The exact origin of the taco is unknown, but we do have a best guess. What might surprise you is that tacos are a relatively new creation.
The first recorded reference to the word ‘taco’ was in the early 19th century in Mexico. The word “taco” is derived from the Nahuatl (Aztec) language, and has multiple meanings. It can be used to refer to a plug, a wedge, a tool, or to wrap something. The first taco was likely a soft corn tortilla filled with beans, chiles and tomatoes.
Studying the origin of the taco
Believe it or not, there is a taco expert. Granted, many of us consider ourselves expert taco eaters, but Jeffrey M. Pilcher, professor of history at the University of Minnesota, has actually studied the origin of the taco for 20 years.
According to Smithsonian Magazine (cited below), “he has investigated the history, politics, and evolution of Mexican food, including how Mexican silver miners likely invented the taco, how Mexican Americans in the Southwest reinvented it, and how businessman Glen Bell mass-marketed it to Anglo palates via the crunchy Taco Bell shell.”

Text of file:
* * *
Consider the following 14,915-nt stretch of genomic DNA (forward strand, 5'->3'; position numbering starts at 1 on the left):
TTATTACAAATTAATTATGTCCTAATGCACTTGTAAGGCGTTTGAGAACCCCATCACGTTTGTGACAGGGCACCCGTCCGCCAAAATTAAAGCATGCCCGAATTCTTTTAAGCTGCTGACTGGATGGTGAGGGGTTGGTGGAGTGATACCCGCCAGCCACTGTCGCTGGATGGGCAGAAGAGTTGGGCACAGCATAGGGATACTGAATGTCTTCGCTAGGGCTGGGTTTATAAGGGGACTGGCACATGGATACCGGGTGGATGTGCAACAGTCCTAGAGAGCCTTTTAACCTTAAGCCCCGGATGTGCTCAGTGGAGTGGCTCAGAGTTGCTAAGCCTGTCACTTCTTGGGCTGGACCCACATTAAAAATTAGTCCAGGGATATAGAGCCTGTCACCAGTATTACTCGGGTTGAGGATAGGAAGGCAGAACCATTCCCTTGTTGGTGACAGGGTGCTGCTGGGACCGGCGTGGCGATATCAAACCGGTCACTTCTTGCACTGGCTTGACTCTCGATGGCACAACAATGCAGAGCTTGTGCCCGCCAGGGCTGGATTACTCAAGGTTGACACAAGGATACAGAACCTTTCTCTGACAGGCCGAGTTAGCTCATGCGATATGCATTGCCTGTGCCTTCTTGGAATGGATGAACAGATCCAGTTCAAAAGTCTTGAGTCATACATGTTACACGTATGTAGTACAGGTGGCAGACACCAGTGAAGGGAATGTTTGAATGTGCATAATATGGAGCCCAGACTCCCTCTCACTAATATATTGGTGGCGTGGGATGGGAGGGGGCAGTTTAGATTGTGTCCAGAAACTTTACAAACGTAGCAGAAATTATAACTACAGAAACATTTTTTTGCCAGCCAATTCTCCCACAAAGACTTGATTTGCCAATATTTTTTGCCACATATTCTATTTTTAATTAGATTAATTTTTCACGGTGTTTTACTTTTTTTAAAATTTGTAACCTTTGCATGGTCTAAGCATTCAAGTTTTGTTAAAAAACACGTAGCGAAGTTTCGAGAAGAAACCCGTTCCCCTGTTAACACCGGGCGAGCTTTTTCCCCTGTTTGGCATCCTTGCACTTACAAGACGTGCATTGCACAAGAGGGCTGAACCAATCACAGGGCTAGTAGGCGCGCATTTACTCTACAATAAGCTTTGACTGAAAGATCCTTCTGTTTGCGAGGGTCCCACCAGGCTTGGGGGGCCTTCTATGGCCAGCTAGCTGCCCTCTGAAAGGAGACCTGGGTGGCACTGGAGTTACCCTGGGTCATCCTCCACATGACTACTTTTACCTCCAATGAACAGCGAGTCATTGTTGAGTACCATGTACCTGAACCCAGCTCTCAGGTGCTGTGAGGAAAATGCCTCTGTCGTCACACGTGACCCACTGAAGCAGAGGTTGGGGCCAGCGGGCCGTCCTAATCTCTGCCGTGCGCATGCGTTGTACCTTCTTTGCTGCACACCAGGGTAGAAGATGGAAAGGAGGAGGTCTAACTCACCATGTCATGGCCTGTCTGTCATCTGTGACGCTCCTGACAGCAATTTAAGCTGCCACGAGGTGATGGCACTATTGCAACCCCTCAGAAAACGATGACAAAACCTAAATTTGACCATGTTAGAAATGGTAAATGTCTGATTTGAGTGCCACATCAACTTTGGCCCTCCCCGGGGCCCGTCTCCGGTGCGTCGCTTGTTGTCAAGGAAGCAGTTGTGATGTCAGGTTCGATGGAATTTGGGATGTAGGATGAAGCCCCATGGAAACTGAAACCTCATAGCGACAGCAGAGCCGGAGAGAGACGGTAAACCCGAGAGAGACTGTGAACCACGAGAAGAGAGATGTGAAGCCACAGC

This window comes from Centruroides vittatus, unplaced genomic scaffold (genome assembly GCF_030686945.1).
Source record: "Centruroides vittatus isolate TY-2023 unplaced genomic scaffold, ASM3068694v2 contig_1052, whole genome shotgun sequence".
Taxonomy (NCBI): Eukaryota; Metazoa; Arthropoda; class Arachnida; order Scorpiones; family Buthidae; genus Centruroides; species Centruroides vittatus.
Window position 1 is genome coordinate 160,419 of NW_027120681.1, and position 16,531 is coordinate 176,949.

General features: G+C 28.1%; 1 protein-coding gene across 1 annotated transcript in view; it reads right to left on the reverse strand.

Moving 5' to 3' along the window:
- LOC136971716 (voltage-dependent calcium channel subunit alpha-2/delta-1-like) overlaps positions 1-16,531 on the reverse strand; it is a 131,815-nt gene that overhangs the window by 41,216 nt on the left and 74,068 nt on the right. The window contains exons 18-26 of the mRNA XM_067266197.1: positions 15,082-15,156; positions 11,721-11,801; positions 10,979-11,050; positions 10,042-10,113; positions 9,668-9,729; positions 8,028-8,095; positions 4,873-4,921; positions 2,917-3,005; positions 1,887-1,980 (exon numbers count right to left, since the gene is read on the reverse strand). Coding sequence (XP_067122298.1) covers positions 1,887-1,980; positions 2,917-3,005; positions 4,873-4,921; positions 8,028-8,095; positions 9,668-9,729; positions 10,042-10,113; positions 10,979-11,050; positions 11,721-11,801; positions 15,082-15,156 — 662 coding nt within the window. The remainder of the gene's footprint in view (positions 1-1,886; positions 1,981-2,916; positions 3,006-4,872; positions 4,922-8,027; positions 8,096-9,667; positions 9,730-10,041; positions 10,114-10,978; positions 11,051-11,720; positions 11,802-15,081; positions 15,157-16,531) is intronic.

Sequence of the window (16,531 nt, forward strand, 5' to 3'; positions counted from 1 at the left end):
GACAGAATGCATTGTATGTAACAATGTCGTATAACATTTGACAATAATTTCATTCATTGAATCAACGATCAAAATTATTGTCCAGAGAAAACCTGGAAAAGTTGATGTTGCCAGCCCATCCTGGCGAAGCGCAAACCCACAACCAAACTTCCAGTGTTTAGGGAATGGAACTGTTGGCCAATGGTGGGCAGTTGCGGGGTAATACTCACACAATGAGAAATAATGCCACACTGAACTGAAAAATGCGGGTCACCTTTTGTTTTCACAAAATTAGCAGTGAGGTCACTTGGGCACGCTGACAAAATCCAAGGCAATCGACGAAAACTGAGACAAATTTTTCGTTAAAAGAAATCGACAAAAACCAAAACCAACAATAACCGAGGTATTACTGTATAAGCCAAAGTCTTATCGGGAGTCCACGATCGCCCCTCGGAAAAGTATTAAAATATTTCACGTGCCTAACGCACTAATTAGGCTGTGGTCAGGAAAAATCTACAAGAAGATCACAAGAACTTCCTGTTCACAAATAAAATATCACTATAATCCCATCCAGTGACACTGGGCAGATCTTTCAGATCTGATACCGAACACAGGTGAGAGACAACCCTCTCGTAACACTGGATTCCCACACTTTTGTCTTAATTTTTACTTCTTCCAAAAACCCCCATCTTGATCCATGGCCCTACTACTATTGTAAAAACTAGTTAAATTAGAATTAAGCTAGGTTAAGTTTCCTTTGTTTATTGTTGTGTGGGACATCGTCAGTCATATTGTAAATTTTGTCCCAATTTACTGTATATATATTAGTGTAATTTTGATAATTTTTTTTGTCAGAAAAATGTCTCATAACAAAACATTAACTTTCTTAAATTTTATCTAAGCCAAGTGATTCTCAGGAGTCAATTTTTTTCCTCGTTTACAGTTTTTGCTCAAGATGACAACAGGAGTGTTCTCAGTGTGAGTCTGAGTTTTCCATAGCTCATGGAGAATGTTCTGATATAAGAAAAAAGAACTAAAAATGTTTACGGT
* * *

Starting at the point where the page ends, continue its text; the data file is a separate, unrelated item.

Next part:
In case you didn’t catch that, Taco Bell is the creation of a guy named Glen Bell.
Pilcher is the author of an entire book on tacos called Planet Taco: A Global History of Mexican Food (Oxford University Press). He also edited The Oxford Handbook of Food History and wrote The Sausage Rebellion: Public Health, Private Enterprise, and Meat in Mexico City, 1890-1917, and Que vivan los tamales! Food and the Making of Mexican Identity.
How did today’s taco come to be?
The term taco made its way to the United States in the late 1800s, when the popularity of Mexican cuisine began to rise. At first, the term was used to refer to the food item itself – the taco – but, in the early 1900s, it began to also be used as a descriptor for other foods, such as burritos, enchiladas, and tostadas.
Taco quickly grew to become an integral part of American culture. Americans embraced the taco as their own, adding their own unique ingredients and flavors, such as beef, lettuce, tomatoes, and cheese.
“The first mention that I have seen [in the U.S.] is in 1905, in a newspaper. That’s a time when Mexican migrants are starting to come—working the mines and railroads and other such jobs. In the United States, Mexican food was seen as street food, lower-class food. It was associated with a group of women called the Chili Queens and with tamale pushcarts in Los Angeles. The Chili Queens of San Antonio were street vendors who earned a little extra money by selling food during festivals. When tourists started arriving in the 1880s with the railroad, these occasional sales started to become a nightly event.”